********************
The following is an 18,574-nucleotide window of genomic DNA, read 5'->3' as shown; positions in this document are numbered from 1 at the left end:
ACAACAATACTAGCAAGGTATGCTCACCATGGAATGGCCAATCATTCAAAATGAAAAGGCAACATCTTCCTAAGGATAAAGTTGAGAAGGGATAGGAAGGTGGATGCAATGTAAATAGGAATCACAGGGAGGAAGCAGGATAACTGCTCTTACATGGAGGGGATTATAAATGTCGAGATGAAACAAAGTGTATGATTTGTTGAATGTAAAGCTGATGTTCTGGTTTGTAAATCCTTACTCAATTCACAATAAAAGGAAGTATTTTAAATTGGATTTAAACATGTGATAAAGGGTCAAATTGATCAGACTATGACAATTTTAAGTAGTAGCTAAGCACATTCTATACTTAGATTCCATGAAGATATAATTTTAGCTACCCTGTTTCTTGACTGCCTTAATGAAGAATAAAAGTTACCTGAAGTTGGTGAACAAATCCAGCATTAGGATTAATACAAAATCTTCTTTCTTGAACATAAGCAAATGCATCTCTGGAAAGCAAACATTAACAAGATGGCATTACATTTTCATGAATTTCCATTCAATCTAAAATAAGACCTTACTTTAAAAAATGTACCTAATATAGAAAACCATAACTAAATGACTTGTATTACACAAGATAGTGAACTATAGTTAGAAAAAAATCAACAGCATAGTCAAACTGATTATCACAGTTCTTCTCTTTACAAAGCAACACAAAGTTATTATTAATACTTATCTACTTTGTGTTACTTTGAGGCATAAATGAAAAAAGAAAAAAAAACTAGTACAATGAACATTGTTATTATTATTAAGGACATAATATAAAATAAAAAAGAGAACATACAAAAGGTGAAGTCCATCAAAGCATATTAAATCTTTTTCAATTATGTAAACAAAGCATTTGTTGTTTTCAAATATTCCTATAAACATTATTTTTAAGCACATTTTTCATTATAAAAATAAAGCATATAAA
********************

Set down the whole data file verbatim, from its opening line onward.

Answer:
The following is an 18,574-nucleotide window of genomic DNA, read 5'->3' as shown; positions in this document are numbered from 1 at the left end:
ACAACAATACTAGCAAGGTATGCTCACCATGGAATGGCCAATCATTCAAAATGAAAAGGCAACATCTTCCTAAGGATAAAGTTGAGAAGGGATAGGAAGGTGGATGCAATGTAAATAGGAATCACAGGGAGGAAGCAGGATAACTGCTCTTACATGGAGGGGATTATAAATGTCGAGATGAAACAAAGTGTATGATTTGTTGAATGTAAAGCTGATGTTCTGGTTTGTAAATCCTTACTCAATTCACAATAAAAGGAAGTATTTTAAATTGGATTTAAACATGTGATAAAGGGTCAAATTGATCAGACTATGACAATTTTAAGTAGTAGCTAAGCACATTCTATACTTAGATTCCATGAAGATATAATTTTAGCTACCCTGTTTCTTGACTGCCTTAATGAAGAATAAAAGTTACCTGAAGTTGGTGAACAAATCCAGCATTAGGATTAATACAAAATCTTCTTTCTTGAACATAAGCAAATGCATCTCTGGAAAGCAAACATTAACAAGATGGCATTACATTTTCATGAATTTCCATTCAATCTAAAATAAGACCTTACTTTAAAAAATGTACCTAATATAGAAAACCATAACTAAATGACTTGTATTACACAAGATAGTGAACTATAGTTAGAAAAAAATCAACAGCATAGTCAAACTGATTATCACAGTTCTTCTCTTTACAAAGCAACACAAAGTTATTATTAATACTTATCTACTTTGTGTTACTTTGAGGCATAAATGAAAAAAGAAAAAAAAACTAGTACAATGAACATTGTTATTATTATTAAGGACATAATATAAAATAAAAAAGAGAACATACAAAAGGTGAAGTCCATCAAAGCATATTAAATCTTTTTCAATTATGTAAACAAAGCATTTGTTGTTTTCAAATATTCCTATAAACATTATTTTTAAGCACATTTTTCATTATAAAAATAAAGCATATAAA